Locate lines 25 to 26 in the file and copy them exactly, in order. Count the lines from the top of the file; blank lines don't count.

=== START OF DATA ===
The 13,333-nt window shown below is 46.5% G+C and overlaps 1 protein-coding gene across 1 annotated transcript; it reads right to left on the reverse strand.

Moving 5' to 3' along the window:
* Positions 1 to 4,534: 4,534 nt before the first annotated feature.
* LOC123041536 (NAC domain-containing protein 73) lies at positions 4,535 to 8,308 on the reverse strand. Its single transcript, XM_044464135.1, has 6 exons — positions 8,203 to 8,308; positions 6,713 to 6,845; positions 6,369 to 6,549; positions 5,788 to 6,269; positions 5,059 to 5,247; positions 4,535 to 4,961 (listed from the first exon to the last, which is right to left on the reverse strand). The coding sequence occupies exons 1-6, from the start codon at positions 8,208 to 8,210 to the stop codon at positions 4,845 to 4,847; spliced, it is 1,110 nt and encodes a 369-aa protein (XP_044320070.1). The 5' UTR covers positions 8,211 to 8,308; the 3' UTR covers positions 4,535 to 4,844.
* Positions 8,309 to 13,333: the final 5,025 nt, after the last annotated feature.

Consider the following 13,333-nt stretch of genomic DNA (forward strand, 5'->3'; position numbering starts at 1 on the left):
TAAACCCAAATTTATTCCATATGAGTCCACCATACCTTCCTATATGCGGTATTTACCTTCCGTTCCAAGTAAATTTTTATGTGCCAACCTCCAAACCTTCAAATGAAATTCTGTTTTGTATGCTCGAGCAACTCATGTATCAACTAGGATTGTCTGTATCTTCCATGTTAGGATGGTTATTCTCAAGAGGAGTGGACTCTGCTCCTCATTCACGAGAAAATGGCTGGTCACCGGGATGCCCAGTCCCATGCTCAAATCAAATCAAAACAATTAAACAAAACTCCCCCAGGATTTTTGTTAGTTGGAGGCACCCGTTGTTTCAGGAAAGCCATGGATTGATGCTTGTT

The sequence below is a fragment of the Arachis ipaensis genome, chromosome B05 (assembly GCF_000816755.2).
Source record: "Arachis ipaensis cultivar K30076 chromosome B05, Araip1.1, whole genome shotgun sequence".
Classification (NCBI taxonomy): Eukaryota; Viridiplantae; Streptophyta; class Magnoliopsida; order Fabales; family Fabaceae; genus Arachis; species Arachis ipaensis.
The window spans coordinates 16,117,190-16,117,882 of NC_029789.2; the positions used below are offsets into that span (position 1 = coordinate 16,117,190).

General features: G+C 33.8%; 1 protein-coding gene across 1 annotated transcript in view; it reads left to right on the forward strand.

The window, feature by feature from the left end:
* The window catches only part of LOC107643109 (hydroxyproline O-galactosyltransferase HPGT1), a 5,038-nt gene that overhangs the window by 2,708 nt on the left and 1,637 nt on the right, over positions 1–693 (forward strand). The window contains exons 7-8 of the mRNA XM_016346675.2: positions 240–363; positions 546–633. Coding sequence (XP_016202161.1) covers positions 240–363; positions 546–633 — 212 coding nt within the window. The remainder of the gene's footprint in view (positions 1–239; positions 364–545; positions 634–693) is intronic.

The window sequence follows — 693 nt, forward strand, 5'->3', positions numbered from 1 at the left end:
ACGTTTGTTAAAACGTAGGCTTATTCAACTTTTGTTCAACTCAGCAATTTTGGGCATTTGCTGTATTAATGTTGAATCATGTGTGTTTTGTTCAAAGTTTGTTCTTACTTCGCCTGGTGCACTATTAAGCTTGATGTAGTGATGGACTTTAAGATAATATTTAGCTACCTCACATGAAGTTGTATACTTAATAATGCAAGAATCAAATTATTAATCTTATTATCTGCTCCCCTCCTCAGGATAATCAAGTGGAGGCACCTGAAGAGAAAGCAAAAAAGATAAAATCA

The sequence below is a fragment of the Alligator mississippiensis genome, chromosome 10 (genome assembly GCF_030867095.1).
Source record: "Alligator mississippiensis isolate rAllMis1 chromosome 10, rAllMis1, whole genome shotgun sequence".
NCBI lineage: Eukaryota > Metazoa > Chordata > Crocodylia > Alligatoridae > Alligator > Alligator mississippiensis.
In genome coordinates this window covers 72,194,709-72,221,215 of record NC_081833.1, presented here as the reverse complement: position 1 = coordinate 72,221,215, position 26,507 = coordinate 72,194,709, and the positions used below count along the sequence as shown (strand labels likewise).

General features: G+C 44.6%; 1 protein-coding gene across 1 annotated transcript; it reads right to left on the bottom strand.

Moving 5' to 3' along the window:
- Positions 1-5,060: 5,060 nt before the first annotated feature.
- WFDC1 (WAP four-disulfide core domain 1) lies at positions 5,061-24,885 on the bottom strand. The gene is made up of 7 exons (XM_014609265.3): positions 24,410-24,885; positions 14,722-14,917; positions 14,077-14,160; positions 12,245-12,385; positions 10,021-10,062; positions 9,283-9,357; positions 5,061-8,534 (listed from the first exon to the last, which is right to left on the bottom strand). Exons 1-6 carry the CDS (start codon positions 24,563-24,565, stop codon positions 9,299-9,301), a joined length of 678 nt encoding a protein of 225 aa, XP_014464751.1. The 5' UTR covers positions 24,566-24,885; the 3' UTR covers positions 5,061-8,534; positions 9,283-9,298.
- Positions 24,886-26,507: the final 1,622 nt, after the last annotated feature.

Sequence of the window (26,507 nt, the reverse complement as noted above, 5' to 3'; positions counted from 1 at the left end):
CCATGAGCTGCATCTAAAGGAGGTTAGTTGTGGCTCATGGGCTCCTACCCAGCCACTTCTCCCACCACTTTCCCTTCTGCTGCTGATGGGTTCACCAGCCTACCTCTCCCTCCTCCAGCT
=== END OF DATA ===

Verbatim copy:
- Positions 24,886-26,507: the final 1,622 nt, after the last annotated feature.

Sequence of the window (26,507 nt, the reverse complement as noted above, 5' to 3'; positions counted from 1 at the left end):